Nomination of beneficiary
By nominating a spouse, minor child or financial dependent as a beneficiary, the family can avoid the payment of tax on a lump sum death benefit.
One common trap is nominating the estate as a beneficiary, and as a result having superannuation passed on to adult children upon the member’s death. Members looking to leave assets to their adult children would be better served by leaving a higher proportion of their non-super assets to the children, and all of their super to their spouse.
Delay TTR commencement
If a member is looking to commence a transition to retirement (TTR) pension in their late 50s then they might choose to delay this decision until age 60. The benefit of doing so is that they won’t be taxed on the pension payments made from the super fund. This strategy is particularly useful for members who are still working or have other taxable income outside super. If their taxable income is less than $37,000 then it often makes sense to commence the pension sooner because the incremental personal income tax is negligible.
With a re-contribution strategy, lump sum or pension payments with a high taxable component are taken out of the fund, and replaced with non-concessional contributions which are tax-free. It is important to keep in mind contribution caps and TTR maximum pension payments. It is also important to ensure that the non-concessional contribution coming back into the fund is quarantined from any taxable component in the accumulation balance, otherwise the benefit of the re-contribution will be lost. Multiple pensions can be useful in this situation.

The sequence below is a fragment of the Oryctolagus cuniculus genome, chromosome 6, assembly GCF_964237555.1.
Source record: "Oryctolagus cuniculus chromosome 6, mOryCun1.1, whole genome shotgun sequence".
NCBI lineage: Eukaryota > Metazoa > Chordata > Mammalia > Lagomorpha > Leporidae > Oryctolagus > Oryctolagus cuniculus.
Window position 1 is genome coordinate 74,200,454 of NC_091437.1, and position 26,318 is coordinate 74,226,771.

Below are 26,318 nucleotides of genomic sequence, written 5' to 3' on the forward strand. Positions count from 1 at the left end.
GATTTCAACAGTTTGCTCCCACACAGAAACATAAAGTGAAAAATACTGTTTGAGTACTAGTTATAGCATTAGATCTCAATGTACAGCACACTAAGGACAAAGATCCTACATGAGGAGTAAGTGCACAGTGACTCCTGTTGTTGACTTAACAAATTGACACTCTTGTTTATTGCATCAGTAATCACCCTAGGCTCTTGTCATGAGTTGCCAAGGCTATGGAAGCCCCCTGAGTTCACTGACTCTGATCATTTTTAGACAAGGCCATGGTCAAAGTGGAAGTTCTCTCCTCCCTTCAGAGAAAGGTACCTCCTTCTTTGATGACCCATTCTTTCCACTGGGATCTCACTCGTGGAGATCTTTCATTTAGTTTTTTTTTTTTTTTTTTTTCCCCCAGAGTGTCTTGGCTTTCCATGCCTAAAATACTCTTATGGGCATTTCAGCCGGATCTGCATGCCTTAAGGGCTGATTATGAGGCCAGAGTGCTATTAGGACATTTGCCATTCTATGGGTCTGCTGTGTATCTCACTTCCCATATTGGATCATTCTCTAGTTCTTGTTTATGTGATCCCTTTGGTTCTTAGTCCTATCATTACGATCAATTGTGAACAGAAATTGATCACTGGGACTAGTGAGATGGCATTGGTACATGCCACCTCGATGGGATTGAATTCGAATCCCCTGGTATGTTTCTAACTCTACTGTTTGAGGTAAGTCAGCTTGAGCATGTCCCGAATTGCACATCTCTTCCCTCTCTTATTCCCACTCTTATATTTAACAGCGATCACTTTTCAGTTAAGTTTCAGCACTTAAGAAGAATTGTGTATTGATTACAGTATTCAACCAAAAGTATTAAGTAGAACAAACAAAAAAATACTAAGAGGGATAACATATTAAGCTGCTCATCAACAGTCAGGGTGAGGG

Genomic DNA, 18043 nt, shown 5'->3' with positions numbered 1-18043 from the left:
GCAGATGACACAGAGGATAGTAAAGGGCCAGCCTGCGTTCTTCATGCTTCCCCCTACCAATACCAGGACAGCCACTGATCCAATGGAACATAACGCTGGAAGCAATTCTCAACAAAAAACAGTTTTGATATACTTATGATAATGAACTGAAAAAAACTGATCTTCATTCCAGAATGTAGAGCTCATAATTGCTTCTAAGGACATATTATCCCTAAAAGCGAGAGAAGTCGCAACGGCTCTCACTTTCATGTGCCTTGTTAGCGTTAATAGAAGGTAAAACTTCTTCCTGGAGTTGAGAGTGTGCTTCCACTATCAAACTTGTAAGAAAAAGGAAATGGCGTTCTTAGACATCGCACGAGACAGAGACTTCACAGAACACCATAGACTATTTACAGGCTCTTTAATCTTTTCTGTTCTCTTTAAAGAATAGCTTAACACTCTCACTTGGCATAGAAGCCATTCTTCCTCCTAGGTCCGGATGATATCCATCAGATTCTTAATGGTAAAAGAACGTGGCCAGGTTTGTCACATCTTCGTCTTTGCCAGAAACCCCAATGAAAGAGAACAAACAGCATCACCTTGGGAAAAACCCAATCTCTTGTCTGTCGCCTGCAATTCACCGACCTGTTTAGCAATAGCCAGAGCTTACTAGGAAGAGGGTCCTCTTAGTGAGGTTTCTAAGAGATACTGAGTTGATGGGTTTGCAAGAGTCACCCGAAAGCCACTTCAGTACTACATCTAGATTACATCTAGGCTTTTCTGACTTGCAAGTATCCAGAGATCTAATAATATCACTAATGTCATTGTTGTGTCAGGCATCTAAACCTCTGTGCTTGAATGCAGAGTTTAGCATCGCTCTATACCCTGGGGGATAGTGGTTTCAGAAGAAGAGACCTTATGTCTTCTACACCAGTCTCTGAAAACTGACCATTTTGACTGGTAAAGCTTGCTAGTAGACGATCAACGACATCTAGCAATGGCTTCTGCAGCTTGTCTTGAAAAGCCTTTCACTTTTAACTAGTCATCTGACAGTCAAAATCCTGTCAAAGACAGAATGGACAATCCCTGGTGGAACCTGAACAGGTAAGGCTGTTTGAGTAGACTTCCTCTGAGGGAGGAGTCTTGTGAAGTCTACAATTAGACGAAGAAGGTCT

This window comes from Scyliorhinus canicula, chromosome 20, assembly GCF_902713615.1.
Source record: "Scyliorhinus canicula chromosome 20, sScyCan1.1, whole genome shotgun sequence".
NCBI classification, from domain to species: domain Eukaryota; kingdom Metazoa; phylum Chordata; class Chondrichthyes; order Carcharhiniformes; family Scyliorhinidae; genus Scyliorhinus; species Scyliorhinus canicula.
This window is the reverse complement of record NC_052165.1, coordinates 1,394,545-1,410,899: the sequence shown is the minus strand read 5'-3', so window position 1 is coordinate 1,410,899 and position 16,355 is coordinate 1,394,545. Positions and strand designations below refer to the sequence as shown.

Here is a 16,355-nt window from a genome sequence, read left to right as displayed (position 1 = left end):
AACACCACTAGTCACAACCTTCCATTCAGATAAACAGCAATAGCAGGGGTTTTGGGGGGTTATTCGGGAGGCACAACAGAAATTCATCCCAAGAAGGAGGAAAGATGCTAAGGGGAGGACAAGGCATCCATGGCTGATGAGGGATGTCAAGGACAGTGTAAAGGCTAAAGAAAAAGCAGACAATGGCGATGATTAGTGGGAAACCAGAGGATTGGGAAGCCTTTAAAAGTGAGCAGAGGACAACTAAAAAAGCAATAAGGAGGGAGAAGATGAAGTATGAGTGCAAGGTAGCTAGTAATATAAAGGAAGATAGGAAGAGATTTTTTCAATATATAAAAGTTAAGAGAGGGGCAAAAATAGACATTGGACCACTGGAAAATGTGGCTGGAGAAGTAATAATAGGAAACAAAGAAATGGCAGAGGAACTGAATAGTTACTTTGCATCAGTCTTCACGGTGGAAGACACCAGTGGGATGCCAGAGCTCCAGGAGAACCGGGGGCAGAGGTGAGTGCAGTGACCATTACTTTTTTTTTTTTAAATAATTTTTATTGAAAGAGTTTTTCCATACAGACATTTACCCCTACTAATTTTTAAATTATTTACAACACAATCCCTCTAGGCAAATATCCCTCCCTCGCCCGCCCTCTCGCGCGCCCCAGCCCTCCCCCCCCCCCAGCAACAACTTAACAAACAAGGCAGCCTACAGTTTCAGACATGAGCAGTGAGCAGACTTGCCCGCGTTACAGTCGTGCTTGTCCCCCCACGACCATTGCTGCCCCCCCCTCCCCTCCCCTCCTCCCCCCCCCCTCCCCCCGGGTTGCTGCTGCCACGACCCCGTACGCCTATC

Operating multiple pensions within one super fund can provide a great way of reducing the taxable component. If a member aged under 60 withdraws above the pension minimum in a given year, then the excess withdrawal can be taken from the pension with the highest tax-free percentage. Conversely, if a member aged over 60 withdraws above the minimum then the excess can be taken from the pension with the highest taxable percentage. This ensures that the minimum tax is paid before age 60, and the taxable component can be reduced after age 60. Multiple pensions also work well in conjunction with a re-contribution strategy.
Lump sum withdrawal
This is a suitable solution for members who have just received the shocking news that they only have a short time to live, and whose spouses are no longer alive. They can withdraw all their assets from super and their children can avoid any tax upon death. Of course there is a catch – if they live longer than expected then, due to contribution caps and age limits, they might not be able to get the money back into super. So this is not a strategy to rush into.
What if your SMSF client hasn’t tracked their tax components?
SMSF trustees who haven’t tracked their tax components are going to have issues in the future so it’s vital the SMSF practitioner and the trustee go back and calculate the components as soon as possible. If no information is available in the future then the general assumption would be that the entire fund is taxable, an assumption that could be detrimental to your client.
Greg Einfeld, director, Lime Actuarial